Australia’s professional Rugby players are staunch in their opposition to any mooted alternative models which would reduce Australia’s representation in the Super Rugby competition for 2018 and beyond.
In reference to next month’s SANZAAR Executive Committee meeting which will consider a preferred model for Super Rugby beyond this season, RUPA CEO Ross Xenos said that “This is a great opportunity for the Australian Rugby Union (ARU) to continue to advance the interests of Australian Rugby at the SANZAAR table.
“There is no denying that the current 18-team model has posed challenges that are real and which merit the consideration of alternatives. The breadth of time zones, the lack of tribalism, and fewer home fixtures for each team to commercialise has perpetuated the economic pressure that the new broadcast deal was hoped to eliminate.
“Professional Rugby is the economic engine of the game in Australia and we need more local content, not less, generating a larger revenue base to reinvest into premier and community Rugby. The ARU has a vision to ‘inspire all Australians’ but there is nothing inspirational for any of the game’s stakeholders in voluntarily going backwards.”
RUPA President Dean Mumm endorsed the players’ commitment.
“The players are engaged in ensuring that any new competition model genuinely remedies the current competition’s strategic failings and delivers more relevant, local derbies for Australian Rugby fans to enjoy,” Mumm said. “Other codes in this country are growing their domestic competitions and fixtures at significant pace, and we simply can’t do the opposite in an attempt to shrink our way to success.
“It is vital that we preserve all opportunities for players and coaches to enter the professional Rugby pathway all across the country; the game needs to inspire the next generation to play Rugby and a successful national shopfront is paramount to that effort. Maximising elite opportunities for players and enhancing our state programs is the best strategy to fight the international player drain and develop our depth for Super Rugby and Wallaby competitiveness.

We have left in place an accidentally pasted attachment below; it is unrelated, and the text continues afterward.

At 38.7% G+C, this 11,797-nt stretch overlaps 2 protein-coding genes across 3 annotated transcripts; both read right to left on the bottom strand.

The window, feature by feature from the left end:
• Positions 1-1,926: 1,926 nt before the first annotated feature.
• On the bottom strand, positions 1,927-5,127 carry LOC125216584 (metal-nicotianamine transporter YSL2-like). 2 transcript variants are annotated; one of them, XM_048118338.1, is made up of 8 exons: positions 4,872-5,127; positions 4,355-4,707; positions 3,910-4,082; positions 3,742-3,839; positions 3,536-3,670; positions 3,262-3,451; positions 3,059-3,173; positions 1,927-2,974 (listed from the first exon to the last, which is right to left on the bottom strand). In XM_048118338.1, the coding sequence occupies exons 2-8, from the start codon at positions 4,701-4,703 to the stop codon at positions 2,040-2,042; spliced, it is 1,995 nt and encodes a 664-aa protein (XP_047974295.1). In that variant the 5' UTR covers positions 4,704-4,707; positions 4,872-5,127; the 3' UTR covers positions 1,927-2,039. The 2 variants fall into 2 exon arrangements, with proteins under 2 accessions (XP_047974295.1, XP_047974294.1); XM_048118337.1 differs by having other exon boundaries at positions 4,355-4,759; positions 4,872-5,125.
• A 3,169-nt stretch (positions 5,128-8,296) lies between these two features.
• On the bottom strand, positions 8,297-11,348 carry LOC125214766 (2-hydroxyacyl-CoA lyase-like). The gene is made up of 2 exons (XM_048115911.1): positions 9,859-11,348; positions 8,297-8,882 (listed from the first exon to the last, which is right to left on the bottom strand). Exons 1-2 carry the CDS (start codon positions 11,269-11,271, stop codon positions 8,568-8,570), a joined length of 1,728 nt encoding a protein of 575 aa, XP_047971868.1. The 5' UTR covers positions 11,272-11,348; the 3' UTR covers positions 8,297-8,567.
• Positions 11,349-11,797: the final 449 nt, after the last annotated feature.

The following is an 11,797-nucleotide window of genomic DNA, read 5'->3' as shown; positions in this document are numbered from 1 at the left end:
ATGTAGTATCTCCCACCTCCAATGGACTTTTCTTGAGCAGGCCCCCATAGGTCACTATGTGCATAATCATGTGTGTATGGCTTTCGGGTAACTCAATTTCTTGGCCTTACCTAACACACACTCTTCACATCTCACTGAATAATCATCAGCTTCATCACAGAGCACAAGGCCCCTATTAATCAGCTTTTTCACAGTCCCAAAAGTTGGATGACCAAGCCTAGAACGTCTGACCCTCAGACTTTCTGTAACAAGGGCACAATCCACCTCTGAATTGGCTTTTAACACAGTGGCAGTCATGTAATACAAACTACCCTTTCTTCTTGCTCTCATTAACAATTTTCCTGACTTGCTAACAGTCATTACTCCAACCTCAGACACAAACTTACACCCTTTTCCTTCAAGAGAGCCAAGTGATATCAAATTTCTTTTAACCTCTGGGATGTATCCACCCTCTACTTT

“By retaining five teams throughout the remainder of the current broadcast agreement, we allow time for a robust professional competition to be mapped out, and for World Rugby global season discussions to conclude, in order to develop a highly competitive and lucrative model to support Australian Rugby for all.”
Mumm and Xenos’ statements come amid speculation that the ARU Board may on Monday endorse the Australian position to be advanced at the SANZAAR Executive Committee in March. For that SANZAAR meeting to implement any changes to the current competition structure, a unanimous vote among the four joint venture partners is required.
Therefore, regardless of other nations’ views, if the ARU were opposed to any reduction in the number of Australian teams then the status quo would be retained for the remainder of the broadcast agreement.
In 2016, after just one season of a four-conference, 18 team competition, SANZAAR undertook a formal review process to investigate all number of different competition structures ranging from 15 teams to an expanded 24 team competition. Of the current 18 teams, only teams from within Australia and South Africa are believed to be under threat to being excluded from the competition moving forward.
If an Australian team was removed from the competition in 2018, the position of players contracted to that team beyond the end of this Super Rugby season is uncertain. The costs saved by hypothetically removing a team are unclear and may not be significant depending on many variables.